Patient demographics, co-morbidities and indications for surgery are summarised in Table 1. All seven patients were male with a mean age of 56.2 years (range 39–79). Two had type 1 diabetes and the other five had type 2 diabetes. Two patients with peripheral vascular disease underwent lower limb revascularisation: one patient had superficial femoral artery angioplasty and the other underwent superficial femoral and popliteal artery angioplasty before the toe surgery. All patients except one underwent surgery after failed conservative treatment with antimicrobials. One patient had surgery for a non-healing ulcer. The mean time to full wound healing was 9.5 weeks (range 5–16 weeks). One patient’s postoperative period was complicated by a methicillin-resistant Staphylococcus aureus (MRSA) infection identified on the bone culture. He required intravenous daptomycin to treat this. One patient had subsequent multiple fractures of the heads of the 2nd/3rd/4th/5th metatarsals after wound healing due to non-adherence to prescribed footwear. He was treated with a walking cast. There has been no incidence of re-ulceration at the site of the surgical incision. All patients were fully ambulant after wound healing.

To date, none of the patients have had further toe amputations or ulceration at the surgical site (follow up period 9–30 months).

318 Saeed Table 1

Discussion

Previous techniques for managing an infected first MTP joint have included ray amputation, excision of bone and insertion of bone cement with external fixation and excision of the metatarsal head through a dorsal incision. The authors do not have experience of using highly purified synthetic calcium sulphate impregnated with antibiotics; however, they are aware of one centre in the UK where this procedure is routinely used.7 A ray amputation involves excision of the toe and head of the metatarsal. Losing a toe can cause major psychological distress in some patients. In addition, a ray amputation – unless primarily closed – takes a long time to heal. In the series by Nehler et al the mean time to healing was 13±10 weeks with complete healing in less than 50% of the patients,8 whilst in a series by Shaikh et al some wounds took up to 30 weeks to heal following a first toe amputation.9 In our series, apart from the one patient who developed an infection with MRSA, all patients had ulcer healing by 11 weeks. Paola et al have described a technique which involves excision of the infected bone via a medial incision with excision of the bone, saline irrigation and then placement of antibiotic-loaded bone cement and external fixators.10 We have no experience of this technique in our centre.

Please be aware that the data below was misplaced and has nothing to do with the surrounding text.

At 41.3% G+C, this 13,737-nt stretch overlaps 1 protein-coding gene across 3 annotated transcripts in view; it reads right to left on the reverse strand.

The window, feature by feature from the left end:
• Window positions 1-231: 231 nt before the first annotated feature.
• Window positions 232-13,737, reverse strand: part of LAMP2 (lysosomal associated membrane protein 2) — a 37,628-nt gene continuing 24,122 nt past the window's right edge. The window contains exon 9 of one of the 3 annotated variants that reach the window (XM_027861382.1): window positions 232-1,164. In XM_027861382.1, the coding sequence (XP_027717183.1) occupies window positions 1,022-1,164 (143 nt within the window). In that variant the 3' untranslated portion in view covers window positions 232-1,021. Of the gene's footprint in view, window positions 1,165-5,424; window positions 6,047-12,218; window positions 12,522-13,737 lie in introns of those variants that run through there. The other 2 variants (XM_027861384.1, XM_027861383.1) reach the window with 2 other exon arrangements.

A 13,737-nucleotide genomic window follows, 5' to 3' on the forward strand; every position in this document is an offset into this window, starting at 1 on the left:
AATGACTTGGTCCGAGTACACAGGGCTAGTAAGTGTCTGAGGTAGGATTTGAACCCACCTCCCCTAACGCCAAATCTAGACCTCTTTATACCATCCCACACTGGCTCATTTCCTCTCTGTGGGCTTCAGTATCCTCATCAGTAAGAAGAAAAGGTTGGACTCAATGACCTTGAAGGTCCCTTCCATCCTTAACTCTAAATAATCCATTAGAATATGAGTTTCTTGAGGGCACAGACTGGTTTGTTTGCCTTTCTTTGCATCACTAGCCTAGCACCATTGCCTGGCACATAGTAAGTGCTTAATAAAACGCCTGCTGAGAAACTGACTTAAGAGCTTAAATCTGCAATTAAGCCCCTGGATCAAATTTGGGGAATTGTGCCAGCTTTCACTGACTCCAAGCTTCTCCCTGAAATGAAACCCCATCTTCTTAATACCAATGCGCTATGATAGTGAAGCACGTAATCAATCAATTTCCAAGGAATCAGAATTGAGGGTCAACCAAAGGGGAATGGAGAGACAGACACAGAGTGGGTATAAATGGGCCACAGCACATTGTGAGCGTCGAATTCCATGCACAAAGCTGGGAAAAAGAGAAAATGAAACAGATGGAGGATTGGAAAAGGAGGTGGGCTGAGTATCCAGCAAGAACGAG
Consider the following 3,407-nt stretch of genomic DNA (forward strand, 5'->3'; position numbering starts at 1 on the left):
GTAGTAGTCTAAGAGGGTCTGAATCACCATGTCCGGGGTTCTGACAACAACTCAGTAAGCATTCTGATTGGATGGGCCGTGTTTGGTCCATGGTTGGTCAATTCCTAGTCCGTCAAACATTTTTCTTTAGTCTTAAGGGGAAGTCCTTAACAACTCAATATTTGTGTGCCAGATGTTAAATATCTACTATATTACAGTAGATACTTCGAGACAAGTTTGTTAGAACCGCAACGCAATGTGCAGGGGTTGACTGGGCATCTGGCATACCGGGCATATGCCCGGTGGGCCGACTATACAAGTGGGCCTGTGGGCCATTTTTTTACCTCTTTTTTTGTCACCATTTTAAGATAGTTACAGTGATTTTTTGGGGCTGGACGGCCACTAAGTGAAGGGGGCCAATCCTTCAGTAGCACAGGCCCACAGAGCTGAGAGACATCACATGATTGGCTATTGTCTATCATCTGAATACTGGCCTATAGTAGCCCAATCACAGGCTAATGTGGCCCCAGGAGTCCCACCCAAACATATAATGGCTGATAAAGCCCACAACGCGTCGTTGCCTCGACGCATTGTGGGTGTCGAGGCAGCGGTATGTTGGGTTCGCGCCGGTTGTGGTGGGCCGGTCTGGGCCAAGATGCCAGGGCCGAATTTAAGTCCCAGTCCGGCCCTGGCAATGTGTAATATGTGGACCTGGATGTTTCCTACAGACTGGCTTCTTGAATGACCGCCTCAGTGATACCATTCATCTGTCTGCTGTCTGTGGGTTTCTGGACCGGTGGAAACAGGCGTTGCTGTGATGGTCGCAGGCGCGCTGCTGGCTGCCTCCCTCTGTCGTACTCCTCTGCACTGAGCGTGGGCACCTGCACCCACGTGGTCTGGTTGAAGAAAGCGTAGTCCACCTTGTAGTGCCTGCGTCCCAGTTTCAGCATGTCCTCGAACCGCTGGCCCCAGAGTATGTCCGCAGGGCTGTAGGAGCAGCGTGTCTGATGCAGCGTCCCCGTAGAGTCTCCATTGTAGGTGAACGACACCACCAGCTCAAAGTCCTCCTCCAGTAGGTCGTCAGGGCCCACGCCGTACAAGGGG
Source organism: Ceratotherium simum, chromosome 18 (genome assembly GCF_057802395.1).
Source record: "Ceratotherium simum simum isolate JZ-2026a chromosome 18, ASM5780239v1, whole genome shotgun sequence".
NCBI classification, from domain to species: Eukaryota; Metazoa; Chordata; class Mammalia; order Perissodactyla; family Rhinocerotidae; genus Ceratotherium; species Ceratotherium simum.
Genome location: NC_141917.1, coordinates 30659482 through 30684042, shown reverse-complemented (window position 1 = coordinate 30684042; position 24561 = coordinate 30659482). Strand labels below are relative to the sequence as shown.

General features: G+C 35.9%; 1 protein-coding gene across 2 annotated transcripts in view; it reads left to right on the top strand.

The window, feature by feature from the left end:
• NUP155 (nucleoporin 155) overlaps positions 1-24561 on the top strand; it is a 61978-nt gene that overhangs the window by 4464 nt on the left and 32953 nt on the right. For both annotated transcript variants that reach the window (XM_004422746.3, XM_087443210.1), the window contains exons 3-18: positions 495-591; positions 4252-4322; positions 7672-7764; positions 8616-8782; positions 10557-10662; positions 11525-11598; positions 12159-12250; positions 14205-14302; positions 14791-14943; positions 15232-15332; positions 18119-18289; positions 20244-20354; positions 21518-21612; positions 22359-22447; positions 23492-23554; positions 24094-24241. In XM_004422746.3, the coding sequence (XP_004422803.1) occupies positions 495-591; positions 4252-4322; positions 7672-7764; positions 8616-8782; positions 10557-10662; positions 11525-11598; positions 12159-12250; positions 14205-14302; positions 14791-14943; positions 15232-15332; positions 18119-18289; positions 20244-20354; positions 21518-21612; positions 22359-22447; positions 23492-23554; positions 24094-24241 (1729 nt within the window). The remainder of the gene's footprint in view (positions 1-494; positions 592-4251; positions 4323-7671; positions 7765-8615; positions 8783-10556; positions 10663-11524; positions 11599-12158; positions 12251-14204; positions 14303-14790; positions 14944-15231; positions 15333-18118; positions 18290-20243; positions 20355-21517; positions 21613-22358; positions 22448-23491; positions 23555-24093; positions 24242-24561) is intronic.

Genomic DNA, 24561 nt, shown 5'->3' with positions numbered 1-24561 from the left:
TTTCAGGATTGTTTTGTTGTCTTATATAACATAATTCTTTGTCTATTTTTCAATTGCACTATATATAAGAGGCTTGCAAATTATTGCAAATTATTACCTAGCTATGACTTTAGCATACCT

In this consecutive series of patients we have reviewed outcomes following removal of the first MTP in patients with diabetes in an attempt to offer toe-sparing surgery. The perceived benefits also included supporting patients psychologically with surgery that offered the attraction of preventing loss of the ‘big toe’. While we did not formally evaluate the psychological aspect of not losing the toe, verbal feedback was positive. The other advantages of this surgery are that it can be undertaken as a day case thus reducing inpatient stay, the size of the wound negates the need for expensive therapy such as negative pressure wound therapy, community nursing input is reduced and, following healing, footwear requirements are simpler to resolve. The risks of complications to the adjacent toes are reduced, as seen in our series, and long-term biomechanical consequences are minimised.11

Our results show that wound healing and preservation of the toes can be achieved. This technique is useful in patients with first MTP joint ulcers or osteomyelitis to preserve the cosmetic appearance of the toes, but also allowing fast wound healing. There is a risk that patients may end up needing to have the toe removed for non-healing wounds, but so far in our series this has not occurred.

The impetus for the toe-sparing surgery described was because two patients who had ulcers overlying the metatarsal head and had failed antibiotic treatment needed ray amputations but were keen to preserve their toes for psychological reasons. The surgical technique described was undertaken with successful results and was offered to other patients needing excision at the MTP joint. The limitation of this study is that patients have been selected from the diabetic foot clinic where the common reason for amputations was failure of multiple antimicrobial therapies. To date, we have had no complications at the surgical site and therefore this technique can be an option in managing non- healing or infected diabetic foot ulcers at the first MTP joint.

We conclude that, in selected patients with diabetic foot infection/ulcers involving the first MTP joint, toe-sparing surgery can be undertaken to facilitate reduced inpatient stay, shortened wound healing time, early ambulation and with limited risk of ischaemia of the adjacent toe.

318 Saeed Key Messages

Conflict of interest None

Funding None

References

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7.    Jogia RM, Modha DE, Nisal K, Berrington R, Kong M-F. Use of highly purified synthetic calcium sulfate impregnated with antibiotics for the management of diabetic foot ulcers complicated by osteomyelitis. Diabetes Care 2015;38:e79–80. https://doi.org/10.2337/dc14-3100.

8.    Nehler MR, Whitehill TA, Bowers SP, et al. Intermediate-term outcome of primary digit amputations in patients with diabetes mellitus who have forefoot sepsis requiring hospitalization and presumed adequate circulatory status. J Vasc Surg 1999;30:509–17. https://doi.org/10.1016/S0741-5214(99)70078-9

9.    Shaikh N, Vaughan P, Varty K, Coll AP, Robinson AH. Outcome of limited forefoot amputation with primary closure in patients with diabetes. Bone Joint J 2013;95-B:1083–7. https://doi.org/10.1302/0301-620X.95B8.31280

10.  Dalla Paola L, Carone A, Morisi C, Cardillo S, Pattavina M. Conservative surgical treatment of infected ulceration of the first metatarsophalangeal joint with osteomyelitis in diabetic patients. J Foot Ankle Surg 2015;54:536–40. https://doi.org/10.1053/j.jfas.2014.08.004

11.  Lavery LA, Lavery DC, Quebedeax-Farnham TL. Increased foot pressures after great toe amputation in diabetes. Diabetes Care 1995;18:1460–2. https://doi.org/10.2337/diacare.18.11.1460